Quantum Phenomena, Randomness, and Money Laundering

Consider the following food for thought. (The relevant sources are not widely known, but I’ve satisfied myself they at least point in the right direction.)

I was messing around with some stuff and I realized the following. Though Heim theory was never widely accepted and appears to have been disproven by results from CERN, one explanation I read of it[1] does a great job of explaining certain very odd phenomena that have been reported in the literature[2].

The idea is as follows: Heim theory puts forth that interactions between structures in four dimensional space and higher order dimensions occur through probability. In other words, that the chance of a given outcome happening in our world of length-height-width-and-time is dictated not just by “randomness” but by some structure or phenomena in dimensions 5 and up.

Consider dice rolling across felt: if they initially touch down a nanometer to the left or a nanometer to the right, it might be the difference between a gambler winning or losing. On a larger scale, it’s called “the butterfly effect.”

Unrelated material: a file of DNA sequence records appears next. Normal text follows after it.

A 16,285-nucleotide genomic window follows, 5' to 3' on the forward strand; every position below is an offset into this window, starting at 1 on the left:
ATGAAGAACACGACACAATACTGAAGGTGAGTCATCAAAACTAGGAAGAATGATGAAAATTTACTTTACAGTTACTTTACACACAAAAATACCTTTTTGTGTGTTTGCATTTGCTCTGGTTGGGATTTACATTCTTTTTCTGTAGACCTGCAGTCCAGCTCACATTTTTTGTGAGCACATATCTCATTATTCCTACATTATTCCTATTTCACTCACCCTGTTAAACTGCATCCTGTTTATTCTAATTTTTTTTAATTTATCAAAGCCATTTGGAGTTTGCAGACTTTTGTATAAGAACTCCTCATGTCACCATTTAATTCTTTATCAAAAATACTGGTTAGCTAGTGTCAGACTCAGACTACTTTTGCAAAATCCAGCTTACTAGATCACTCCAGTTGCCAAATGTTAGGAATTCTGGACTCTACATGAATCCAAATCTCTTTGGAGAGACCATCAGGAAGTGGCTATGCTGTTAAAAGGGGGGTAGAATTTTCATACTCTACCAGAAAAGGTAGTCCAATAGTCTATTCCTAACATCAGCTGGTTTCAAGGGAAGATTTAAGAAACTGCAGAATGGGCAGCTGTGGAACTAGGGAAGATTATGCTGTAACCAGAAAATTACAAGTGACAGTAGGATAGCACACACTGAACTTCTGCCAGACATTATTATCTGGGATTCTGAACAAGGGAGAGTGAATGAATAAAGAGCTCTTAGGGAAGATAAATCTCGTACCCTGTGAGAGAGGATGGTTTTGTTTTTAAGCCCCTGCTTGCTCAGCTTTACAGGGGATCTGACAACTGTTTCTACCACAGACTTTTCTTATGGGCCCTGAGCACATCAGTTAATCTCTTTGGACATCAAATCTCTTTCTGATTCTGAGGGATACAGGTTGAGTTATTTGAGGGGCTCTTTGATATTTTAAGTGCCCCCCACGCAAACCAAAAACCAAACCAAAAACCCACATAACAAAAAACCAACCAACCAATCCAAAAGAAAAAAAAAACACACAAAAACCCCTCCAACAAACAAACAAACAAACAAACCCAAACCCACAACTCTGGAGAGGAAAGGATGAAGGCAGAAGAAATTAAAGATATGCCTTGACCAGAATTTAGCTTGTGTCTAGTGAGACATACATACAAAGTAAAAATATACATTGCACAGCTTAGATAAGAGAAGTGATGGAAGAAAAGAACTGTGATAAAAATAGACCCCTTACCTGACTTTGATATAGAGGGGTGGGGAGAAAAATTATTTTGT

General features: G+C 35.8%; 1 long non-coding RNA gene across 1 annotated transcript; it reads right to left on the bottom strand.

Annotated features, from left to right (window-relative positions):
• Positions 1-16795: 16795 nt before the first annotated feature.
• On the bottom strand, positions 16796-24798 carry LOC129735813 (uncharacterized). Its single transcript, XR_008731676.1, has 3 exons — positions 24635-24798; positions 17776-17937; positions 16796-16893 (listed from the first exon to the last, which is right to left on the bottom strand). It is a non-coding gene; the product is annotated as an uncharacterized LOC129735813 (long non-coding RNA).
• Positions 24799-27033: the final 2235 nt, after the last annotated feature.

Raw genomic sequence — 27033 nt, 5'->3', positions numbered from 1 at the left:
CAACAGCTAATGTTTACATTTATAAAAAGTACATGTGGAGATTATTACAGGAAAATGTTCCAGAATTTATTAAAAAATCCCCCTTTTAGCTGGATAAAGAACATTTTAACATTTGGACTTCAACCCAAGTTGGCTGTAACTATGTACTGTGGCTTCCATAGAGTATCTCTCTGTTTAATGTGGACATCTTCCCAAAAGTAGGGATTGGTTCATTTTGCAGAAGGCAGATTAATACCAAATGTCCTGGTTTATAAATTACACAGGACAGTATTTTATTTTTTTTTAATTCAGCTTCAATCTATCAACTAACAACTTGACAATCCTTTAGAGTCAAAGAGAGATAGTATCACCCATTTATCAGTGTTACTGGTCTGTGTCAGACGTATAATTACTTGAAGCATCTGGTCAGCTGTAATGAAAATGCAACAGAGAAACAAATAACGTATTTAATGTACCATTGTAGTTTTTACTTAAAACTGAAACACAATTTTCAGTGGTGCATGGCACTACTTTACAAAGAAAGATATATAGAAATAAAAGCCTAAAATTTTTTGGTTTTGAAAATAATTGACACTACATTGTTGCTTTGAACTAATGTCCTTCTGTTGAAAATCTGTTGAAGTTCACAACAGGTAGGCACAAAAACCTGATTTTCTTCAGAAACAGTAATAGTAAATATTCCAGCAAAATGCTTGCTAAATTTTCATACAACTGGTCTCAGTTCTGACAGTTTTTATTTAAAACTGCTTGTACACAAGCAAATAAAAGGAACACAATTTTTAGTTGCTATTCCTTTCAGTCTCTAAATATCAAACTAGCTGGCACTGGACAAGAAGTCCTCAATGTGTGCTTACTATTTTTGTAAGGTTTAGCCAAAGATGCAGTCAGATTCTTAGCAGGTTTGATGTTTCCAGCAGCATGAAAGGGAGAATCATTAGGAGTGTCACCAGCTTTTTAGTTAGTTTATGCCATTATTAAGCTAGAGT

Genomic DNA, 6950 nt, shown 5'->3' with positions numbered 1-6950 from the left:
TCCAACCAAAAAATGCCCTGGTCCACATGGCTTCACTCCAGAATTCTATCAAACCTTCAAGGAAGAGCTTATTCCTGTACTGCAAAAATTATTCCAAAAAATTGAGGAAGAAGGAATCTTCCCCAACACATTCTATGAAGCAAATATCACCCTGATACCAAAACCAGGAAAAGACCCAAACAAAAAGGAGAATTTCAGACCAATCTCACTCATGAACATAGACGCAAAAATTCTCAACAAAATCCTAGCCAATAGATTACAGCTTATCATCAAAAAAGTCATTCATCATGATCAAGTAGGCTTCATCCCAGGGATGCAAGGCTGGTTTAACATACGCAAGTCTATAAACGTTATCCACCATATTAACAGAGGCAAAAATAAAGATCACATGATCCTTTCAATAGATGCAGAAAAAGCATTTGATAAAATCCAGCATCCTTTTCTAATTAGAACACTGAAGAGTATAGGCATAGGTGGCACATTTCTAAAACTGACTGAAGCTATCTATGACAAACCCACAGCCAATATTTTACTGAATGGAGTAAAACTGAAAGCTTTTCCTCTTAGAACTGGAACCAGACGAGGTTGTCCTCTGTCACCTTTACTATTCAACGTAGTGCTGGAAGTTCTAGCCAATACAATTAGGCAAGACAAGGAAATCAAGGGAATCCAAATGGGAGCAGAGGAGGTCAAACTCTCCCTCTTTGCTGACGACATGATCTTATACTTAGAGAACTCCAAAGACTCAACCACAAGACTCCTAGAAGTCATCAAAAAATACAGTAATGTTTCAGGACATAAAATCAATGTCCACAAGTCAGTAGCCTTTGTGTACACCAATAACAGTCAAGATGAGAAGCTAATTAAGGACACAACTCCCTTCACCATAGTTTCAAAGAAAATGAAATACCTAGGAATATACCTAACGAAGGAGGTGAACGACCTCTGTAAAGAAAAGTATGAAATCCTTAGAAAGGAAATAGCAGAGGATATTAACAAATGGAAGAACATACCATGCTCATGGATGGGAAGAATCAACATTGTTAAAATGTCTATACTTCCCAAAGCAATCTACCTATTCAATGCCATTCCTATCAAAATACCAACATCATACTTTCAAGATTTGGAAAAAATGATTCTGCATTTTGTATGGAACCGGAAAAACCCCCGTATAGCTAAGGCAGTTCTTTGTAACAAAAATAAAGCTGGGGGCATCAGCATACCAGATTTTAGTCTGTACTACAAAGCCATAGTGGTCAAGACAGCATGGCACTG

Yet we think of dice as random.

To use the Heim theory explanation, structures and phenomena in dimensions five and up aren’t directly capable of interacting with matter. However, nobody’s ever going to check whether you dropped the dice a nanometer to the left or to the right, any more than you can check whether something interfered to determine the outcome of quantum superposition.

In other words, a structure or phenomena existing in a higher dimension could “layer” in, “hiding” its hand in events from the laws of ordinary physics like the drug dealer in “Breaking Bad” hiding his income in the cash receipts of a successful nail salon: https://www.youtube.com/watch?v=SFKDmCbfMS4

[1] Ludwig, “Informative Medizin”
[2] Ostrander & Schroeder, “Supermemory”

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